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September 07, 2009


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1L here. We covered this in Contracts last week. Cardozo was taking digs at litigants more than 90 years ago.

"The defendant styles herself 'a creator of fashions.' Her favor helps a sale. . . The things which she designs, fabrics, parasols, and what not, have a new value in the public mind when issued in her name." Wood v. Lucy, Lady Duff-Gordon, 222 N.Y. 88 (1917).


I think you are being a bit hard on the court here. Establishing that Hilton is famous, and precisely how, is relevant to the existence and scope of the right of publicity. And "reality" television is something of a misnomer that a judge may not wish to endorse. I do think that "For example, work" is a bit of a gratuitous dig. But that is one instance, not three.


I agree with TJ. The work thing is a bit gratuitous. But she really IS famous for being famous. And reality television is a relatively new concept--maybe he's explaining that these shows are "so-called." And these are the background facts, so they are necessary.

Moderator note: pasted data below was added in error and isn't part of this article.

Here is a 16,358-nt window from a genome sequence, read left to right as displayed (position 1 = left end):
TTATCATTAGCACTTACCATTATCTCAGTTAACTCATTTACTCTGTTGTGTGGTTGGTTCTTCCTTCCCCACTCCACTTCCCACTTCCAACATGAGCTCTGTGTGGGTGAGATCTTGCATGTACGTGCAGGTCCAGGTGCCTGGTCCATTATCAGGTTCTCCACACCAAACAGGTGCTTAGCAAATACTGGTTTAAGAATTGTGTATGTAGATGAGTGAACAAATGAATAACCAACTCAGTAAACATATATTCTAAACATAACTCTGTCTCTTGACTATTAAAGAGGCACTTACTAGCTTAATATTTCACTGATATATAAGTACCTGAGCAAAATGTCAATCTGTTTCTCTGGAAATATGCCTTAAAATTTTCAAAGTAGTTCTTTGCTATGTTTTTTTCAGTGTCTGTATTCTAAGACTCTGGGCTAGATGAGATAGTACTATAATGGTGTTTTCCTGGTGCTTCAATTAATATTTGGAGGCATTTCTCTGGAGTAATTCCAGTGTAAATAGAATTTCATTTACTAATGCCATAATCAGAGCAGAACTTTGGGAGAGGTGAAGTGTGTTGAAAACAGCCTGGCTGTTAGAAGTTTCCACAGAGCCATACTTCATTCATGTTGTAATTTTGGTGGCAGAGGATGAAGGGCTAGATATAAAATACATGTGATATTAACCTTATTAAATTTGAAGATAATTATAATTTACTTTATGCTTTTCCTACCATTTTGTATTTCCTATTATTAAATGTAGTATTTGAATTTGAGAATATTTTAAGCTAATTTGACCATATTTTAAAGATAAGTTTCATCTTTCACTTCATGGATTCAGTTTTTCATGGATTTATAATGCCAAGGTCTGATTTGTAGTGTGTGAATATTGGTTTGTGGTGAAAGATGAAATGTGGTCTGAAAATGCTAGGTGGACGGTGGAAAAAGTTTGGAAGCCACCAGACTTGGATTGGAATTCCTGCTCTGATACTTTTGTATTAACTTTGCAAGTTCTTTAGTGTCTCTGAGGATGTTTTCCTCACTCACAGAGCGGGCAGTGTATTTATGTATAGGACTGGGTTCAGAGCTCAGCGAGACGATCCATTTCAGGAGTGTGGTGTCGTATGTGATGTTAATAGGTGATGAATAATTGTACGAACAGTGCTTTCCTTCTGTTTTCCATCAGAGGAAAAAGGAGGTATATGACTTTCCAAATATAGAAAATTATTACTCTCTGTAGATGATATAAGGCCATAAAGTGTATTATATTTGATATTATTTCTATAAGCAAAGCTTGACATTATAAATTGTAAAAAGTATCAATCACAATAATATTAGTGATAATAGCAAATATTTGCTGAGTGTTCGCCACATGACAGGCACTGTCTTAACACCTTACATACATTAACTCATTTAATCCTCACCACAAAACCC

It's probably still ok to be amused.

Rob Heverly

Zach, that's interesting. I'd be curious about how often this happens, and what kinds of digs judges make (I wondered about that; do you "make" digs or "take" digs?).

I agree, TJ and GJEL, that these other elements could be relevant to the right of publicity, but no one seems to dispute that exists and is applicable here; so the context isn't a dispute about whether she's famous, it's a dispute about how her rights as a famous person play out. The digs seem a little out of place to me given that context.

As for Hilton being famous for being famous, that's a bit circular, isn't it? She must have "become" famous at some point; this is a good way of hinting at the fact that she hasn't "earned" her fame in the traditional way (by exhibiting some skill or another, for example), but I still think it's unnecessary to "go there" in a judicial opinion (even if it does amuse me).

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